African Cup of Nations: Five classic midfielders

Africa offers a smorgasboard of midfield talent, from Michael Essien to Yaya Toure, via Steven Pienaar. But let’s not forget the forgotten. FAH picks its favourite classic African midfielders.

Finidi George

Right-sided Finidi George made his name in the Netherlands with Ajax during the Dutch club’s period of success in the mid-1990s. Alongside compatriot Nwankwo Kanu, Finidi won the 1994/95 Champions League with Ajax, after helping them beat AC Milan 1-0 in the final. A year later he left for Spain with Real Betis, having an immediate impact as Béticos finished fourth in La Liga and reached the final of the Copa del Rey. After scoring more than a goal every four games for Betis, he left in 2000 after the club suffered relegation and headed to Mallorca and then Ipswich Town. He never hit top form at Portman Road and was released in 2003. He earned 62 caps for Nigeria between 1991 and 2002 but his international career will perhaps be mostly remembered for the moment he imitated a dog urinating after scoring against Greece in the 1994 World Cup.

Doctor Khumalo

In terms of his club career, Doctor Khumalo might not have made much of a mark on the average British football fan. In what was a peculiar set of clubs, two spells at South African giants Kaizer Chiefs were separated by a season each at Ferrocarril Oeste in Argentina and Columbus Crew in Major League Soccer. When South Africa were readmitted to FIFA in 1992, Khumalo scored their first goal – a penalty in the 1-0 win against Cameroon. Since retiring in 2002, Khumalo, who was voted 62nd greatest South African in 2004, has kept busy through coaching and has lead both the national and Kaizer Chiefs youth sides. He also played himself in German film ‘Themba’ – the story of a youngster who beats poverty to make it into the South African national side (essentially a Bafana Bafana version of Goal!).

Africa

Photo: Jake Brown

John Moshoeu

Known as ‘Shoes’ to fans of Bafana Bafana, Moshoeu is the fifth most capped South African of all time, playing 73 times for his country and scoring eight goals. Much of Moshoeu’s career played out in Turkey for a range of top division clubs – including Genclerbirligi, Fenerbahce and Bursaspor. During his ten years in Turkey, he also enjoyed success with his country, being part of the South Africa squad that qualified for the 1998 World Cup in France. After leaving Bursaspor in 2003, by that time 38-years-old, he returned to play for Kaizer Chiefs and then AmaZulu, before calling it a day in 2008. He made a sensational return to action in 2010 with Alexandra United of the Vodacom League – a club owned by fellow Bafana Bafana legend Brian Baloyi.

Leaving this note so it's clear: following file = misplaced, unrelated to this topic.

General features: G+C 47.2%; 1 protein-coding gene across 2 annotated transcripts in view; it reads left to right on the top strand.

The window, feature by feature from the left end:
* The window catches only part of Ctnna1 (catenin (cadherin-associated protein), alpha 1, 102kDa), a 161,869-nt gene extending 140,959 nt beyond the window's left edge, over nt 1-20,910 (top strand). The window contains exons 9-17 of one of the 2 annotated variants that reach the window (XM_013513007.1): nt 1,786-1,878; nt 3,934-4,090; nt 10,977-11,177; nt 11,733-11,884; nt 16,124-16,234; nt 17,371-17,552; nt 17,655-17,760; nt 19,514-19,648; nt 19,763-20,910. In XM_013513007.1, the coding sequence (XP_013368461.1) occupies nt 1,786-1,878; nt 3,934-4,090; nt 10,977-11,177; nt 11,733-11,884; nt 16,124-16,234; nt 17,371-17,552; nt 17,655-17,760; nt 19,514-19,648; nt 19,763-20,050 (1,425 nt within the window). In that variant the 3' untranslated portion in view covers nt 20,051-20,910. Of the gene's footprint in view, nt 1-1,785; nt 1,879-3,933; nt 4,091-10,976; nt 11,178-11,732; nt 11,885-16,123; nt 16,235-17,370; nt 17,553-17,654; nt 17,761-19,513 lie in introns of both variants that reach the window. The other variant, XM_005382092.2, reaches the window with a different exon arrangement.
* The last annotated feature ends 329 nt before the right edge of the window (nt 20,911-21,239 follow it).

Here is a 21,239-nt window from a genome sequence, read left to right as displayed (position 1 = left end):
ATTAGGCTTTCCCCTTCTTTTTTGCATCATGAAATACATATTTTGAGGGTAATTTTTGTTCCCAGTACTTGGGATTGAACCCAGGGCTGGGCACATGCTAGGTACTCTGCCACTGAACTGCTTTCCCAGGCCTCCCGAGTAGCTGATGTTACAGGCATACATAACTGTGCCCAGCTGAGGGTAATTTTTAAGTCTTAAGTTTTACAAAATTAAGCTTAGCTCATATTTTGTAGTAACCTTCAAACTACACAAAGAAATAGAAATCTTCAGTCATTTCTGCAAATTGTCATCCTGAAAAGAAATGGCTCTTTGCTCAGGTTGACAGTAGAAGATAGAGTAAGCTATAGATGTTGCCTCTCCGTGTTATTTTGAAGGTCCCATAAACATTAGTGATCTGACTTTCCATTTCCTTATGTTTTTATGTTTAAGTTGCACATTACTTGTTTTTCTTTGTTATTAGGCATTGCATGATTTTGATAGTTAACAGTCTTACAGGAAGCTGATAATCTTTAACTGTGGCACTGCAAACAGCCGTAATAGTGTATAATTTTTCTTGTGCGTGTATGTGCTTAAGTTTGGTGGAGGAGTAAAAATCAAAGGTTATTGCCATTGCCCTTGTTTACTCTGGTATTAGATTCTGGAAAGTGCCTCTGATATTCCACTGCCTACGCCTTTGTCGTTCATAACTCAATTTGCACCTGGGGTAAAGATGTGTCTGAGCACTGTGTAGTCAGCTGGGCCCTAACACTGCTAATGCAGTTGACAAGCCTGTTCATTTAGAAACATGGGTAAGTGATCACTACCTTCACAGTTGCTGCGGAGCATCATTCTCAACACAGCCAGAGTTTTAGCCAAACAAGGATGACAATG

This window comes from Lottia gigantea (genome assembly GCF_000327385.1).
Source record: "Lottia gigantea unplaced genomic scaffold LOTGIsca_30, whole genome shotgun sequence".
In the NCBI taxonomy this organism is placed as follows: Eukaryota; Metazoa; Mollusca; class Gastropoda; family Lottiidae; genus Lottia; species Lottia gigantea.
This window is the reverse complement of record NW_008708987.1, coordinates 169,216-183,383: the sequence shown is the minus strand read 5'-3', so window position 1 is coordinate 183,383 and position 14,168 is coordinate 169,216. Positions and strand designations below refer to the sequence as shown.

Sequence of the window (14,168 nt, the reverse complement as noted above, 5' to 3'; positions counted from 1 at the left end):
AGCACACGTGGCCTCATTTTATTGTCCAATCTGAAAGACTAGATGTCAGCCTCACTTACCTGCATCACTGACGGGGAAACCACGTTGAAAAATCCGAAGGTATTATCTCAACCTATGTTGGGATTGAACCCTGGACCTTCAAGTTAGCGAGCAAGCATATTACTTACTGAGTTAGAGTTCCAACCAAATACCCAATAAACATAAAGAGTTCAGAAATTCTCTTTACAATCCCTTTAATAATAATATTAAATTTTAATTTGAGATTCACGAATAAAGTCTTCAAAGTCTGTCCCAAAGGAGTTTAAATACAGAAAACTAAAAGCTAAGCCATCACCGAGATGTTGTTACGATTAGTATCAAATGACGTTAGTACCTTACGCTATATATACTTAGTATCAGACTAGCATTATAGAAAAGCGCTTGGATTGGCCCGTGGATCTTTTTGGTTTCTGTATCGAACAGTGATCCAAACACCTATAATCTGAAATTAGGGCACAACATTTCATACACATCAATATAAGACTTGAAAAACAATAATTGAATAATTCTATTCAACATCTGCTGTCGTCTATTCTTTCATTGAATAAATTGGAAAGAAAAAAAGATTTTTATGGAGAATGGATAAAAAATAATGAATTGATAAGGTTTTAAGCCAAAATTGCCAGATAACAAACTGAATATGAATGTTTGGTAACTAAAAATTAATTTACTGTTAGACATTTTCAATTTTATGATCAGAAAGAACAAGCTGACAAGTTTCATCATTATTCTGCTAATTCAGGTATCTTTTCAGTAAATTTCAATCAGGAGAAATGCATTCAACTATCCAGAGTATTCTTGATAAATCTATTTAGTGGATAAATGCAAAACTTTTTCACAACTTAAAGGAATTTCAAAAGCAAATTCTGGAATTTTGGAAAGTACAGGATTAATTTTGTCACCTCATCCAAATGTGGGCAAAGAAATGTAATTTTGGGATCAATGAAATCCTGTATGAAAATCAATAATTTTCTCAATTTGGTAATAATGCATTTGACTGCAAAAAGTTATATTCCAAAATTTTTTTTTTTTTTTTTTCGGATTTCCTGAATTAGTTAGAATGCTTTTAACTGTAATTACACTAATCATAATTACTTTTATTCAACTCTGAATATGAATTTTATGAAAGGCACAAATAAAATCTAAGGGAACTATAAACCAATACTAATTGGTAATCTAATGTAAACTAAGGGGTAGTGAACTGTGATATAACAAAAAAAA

Tijani Babangida

Lightning quick winger Babangida’s international opportunities were limited due to the aforementioned Finidi George’s stranglehold on the right flank spot in Nigeria’s starting line-up in the mid to late nineties. He was recruited by Dutch side Roda JC after an impressive showing in the 1991 All-Africa Games but was immediate loaned out to VVV-Venlo for two seasons. Upon his return to De Koempels, Babangida, whose brother Haruna was later signed by Barcelona, forced his way into the first team setup, impressing onlookers so much that Ajax shelled out €5million for his services in 1996. He may have seen as a like-for-like replacement for George and after two promising seasons it looked like he was establishing himself as a club legend. Alas, after missing much of 1999 through malaria, Babangida’s fortunes changed and he was sent out on loan in several unsuccessful spells. After a season at Chinese second-tier side Changchun Yatai , Babangida hung up his boots in 2004. He now works as an agent.

Zizi Roberts

Liberia, a certain Mr Weah apart, don’t produce many footballing luminaries, but Zizi Roberts did leave a mark on the European game in late nineties and early noughties. He was spotted by Milan’s scouts whilst playing in his native company and signed for the legendary Italian club. He never made a first team appearance for the Rossoneri, though, and left for Swiss side Bellinzona in 1999. Ionikos took the versatile Roberts to Greece at the turn of the century and his time in south-east Europe was successful, eventually leading him to top Greek team Olympiakos. His time there was ruined by injuries, though, and he made only eight appearances. In the meantime, he helped Liberia to the brink of qualifying for the 2002 World Cup – they missed out by just a point. Roberts crossed the Atlantic to ply his trade in the MLS in 2003 but played only 1092 minutes in two years and retired soon after.

Advertisements

Leave a Reply

Fill in your details below or click an icon to log in:

WordPress.com Logo

You are commenting using your WordPress.com account. Log Out / Change )

Twitter picture

You are commenting using your Twitter account. Log Out / Change )

Facebook photo

You are commenting using your Facebook account. Log Out / Change )

Google+ photo

You are commenting using your Google+ account. Log Out / Change )

Connecting to %s

%d bloggers like this: